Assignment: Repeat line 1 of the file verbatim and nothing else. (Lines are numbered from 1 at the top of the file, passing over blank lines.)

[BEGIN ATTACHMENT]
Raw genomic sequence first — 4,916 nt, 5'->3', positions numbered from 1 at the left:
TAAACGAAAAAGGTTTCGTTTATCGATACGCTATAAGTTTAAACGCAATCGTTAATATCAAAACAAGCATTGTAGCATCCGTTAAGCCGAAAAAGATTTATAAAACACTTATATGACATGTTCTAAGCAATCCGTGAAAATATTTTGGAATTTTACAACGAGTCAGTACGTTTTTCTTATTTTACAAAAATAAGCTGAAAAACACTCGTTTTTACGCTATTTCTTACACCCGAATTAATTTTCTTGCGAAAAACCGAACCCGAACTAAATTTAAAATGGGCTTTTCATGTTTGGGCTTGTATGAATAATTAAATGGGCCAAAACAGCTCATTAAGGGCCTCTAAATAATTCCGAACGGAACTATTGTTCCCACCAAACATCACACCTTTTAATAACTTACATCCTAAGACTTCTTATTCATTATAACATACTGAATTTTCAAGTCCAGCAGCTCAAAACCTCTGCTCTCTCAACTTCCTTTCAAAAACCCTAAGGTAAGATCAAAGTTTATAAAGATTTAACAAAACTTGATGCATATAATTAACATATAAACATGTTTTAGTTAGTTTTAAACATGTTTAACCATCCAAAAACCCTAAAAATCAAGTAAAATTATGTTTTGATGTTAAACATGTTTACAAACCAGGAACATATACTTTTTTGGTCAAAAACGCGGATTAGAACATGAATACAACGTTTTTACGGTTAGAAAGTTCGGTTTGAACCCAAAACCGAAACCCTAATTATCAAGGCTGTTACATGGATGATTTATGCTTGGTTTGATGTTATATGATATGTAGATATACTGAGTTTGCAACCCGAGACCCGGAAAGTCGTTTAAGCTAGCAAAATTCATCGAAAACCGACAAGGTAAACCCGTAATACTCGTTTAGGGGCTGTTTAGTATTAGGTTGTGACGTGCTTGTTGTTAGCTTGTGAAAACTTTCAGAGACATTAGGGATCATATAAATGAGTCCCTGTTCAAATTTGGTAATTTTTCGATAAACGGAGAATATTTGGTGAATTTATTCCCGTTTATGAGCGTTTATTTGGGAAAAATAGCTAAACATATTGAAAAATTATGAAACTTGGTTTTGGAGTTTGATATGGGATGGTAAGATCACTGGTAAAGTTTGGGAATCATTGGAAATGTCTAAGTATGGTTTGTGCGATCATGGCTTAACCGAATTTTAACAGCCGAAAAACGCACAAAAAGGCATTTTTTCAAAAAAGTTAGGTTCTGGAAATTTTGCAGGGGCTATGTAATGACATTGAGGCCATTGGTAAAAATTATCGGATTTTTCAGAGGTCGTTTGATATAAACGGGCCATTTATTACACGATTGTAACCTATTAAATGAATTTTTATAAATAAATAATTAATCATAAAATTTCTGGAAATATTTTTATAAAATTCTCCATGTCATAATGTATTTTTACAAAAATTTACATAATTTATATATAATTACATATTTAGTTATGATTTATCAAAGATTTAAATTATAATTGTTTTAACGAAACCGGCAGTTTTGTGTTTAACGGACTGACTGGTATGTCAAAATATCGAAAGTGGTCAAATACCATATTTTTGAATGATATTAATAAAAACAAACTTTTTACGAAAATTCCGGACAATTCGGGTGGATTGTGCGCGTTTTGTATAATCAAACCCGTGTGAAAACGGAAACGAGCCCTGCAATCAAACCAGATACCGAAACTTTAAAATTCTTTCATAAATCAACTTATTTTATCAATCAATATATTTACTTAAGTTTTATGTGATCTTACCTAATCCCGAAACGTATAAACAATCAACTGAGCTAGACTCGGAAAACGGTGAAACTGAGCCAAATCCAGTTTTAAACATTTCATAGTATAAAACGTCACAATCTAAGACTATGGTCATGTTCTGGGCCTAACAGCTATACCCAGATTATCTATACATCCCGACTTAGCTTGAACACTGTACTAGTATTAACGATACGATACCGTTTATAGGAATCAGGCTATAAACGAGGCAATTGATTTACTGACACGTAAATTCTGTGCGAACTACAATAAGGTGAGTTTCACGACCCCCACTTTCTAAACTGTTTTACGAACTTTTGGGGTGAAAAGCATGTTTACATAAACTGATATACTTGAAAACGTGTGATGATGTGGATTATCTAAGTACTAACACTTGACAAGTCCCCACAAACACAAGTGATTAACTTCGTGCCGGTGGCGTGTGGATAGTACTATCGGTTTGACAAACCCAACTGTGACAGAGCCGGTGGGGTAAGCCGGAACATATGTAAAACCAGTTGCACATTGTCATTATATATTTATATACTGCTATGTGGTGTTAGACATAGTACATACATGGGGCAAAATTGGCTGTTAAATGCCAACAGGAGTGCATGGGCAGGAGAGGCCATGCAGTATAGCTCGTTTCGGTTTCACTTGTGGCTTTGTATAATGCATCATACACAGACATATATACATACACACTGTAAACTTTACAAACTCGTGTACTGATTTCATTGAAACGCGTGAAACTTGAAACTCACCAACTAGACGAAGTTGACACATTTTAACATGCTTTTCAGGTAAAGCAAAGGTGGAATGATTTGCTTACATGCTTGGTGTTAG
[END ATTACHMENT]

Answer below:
Raw genomic sequence first — 4,916 nt, 5'->3', positions numbered from 1 at the left: